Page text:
Wednesday, February 27, 2008

Preaching: Why do we do it?

"For Christ sent me not to baptize, but to preach the gospel: not with wisdom of words, lest the cross of Christ should be made of none effect. For the preaching of the cross is to them that perish foolishness; but unto us which are saved it is the power of God."
I Corinthians 1:17, 18

"If any man speak, let him speak as the oracles of God."
I Peter 4:11

I know that some priests consider preaching to be a necessary evil, straining to get through a mere seven-minute homily. One priest asked me how I felt about preaching (why are we Americans so obsessed with how we feel anyway?), and I told him how much I feel at home and in my element when in the pulpit. Like Jeremiah, the word of God is a fire in my bones, and I simply have to proclaim it. He shook his head, and he told me how it was with him: "I try to play it down, so it doesn't get in the way of the sacrament." I told him I was not buying it. The word of God and the sacraments of his Church are never in competition, and without sound preaching, how do we prepare people to receive the body and blood of the Lord? I did not say, but thought later, that of all the excuses for dereliction of duty, a sanctimonious one has to be the most odious. Recall that last part of the Imperative Prayer in the Ordinal: "And be thou a faithful Dispenser of the Word of God, and of his holy Sacraments; In the Name of the Father, and of the Son, and of the Holy Ghost. Amen."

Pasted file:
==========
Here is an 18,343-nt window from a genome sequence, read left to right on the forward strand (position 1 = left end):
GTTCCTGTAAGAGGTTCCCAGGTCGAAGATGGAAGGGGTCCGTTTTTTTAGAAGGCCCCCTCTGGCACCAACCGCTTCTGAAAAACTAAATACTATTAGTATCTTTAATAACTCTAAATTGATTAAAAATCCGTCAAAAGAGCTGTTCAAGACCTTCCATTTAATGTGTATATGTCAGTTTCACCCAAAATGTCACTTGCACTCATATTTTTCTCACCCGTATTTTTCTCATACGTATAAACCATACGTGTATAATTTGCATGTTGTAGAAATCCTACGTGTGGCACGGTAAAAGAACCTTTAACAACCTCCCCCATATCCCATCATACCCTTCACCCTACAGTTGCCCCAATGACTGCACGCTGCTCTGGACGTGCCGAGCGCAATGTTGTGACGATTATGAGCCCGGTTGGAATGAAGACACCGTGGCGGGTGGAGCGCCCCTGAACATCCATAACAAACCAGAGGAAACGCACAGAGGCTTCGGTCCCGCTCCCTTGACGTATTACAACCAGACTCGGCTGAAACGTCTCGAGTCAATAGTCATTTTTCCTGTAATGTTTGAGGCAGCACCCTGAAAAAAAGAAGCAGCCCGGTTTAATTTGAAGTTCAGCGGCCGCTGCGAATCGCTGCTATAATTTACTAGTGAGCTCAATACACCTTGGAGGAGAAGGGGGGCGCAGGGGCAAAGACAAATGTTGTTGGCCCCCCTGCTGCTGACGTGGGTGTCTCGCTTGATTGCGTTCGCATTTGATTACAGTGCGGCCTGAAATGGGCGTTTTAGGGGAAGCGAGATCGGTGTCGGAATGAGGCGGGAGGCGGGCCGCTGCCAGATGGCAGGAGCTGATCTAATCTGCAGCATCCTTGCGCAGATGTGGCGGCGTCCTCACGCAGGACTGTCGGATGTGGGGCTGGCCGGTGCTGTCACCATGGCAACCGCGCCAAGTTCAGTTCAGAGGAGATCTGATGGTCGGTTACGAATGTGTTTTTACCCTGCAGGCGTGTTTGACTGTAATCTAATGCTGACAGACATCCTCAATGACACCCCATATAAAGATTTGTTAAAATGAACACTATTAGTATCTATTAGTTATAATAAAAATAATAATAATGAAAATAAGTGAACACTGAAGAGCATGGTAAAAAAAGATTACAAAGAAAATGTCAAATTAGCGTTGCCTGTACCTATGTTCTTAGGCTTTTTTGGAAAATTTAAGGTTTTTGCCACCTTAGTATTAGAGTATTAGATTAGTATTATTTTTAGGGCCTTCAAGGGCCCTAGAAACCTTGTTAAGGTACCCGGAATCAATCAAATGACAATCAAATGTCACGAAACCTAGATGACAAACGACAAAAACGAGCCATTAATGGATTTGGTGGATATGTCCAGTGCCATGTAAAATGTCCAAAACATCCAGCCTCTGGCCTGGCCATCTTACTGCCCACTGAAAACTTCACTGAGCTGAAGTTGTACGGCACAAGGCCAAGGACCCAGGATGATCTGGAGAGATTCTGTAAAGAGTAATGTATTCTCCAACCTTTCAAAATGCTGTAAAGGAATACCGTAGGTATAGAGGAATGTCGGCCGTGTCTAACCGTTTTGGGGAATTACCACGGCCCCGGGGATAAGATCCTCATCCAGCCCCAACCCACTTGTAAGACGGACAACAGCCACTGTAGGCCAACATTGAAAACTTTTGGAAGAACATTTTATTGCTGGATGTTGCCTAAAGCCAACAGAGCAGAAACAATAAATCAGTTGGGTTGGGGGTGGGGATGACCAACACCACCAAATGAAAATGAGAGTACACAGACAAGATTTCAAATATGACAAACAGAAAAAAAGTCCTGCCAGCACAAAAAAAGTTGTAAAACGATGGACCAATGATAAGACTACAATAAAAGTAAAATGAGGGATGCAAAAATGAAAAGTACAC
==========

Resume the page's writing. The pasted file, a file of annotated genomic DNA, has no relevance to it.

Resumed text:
Before I make my major point, I want to ask why it is that any priest has trouble thinking of what to say in a sermon? For crying out loud, we have the greatest writers of all behind us. Moses, David, Isaiah, David, Matthew, Mark, Luke and John, along with Peter and Paul, to name a few. Everything they wrote came straight from the Holy Spirit. As the papal document Dominus Iesus put it so well about the books of scripture: "These books have God as their author." Just lean back into the scriptures, pray for the power of the Holy Spirit, and let the truth flow out like living water. You have it in you: The part that is knowledge by diligence, and power and charisma through the laying on of the bishop's hands.

Is the sermon merely a little instruction, something mild and short and tasteful? Too many Anglo-Catholics have decided that good preaching is a Protestant sort of thing; so, to prove what good Catholics they are, they aspire to be lousy preachers. All too often they accomplish their goal. Have they never heard of the great Catholic preachers in the ancient Church? Was Chrysostom so named (Golden-Tongued) because he offered forgettable seven-minute homilies? Furthermore, why do we preach at all? And, for that poor clergyman who feared that he might compete with the sacrament, it is because of the sacrament that your preaching must be excellent.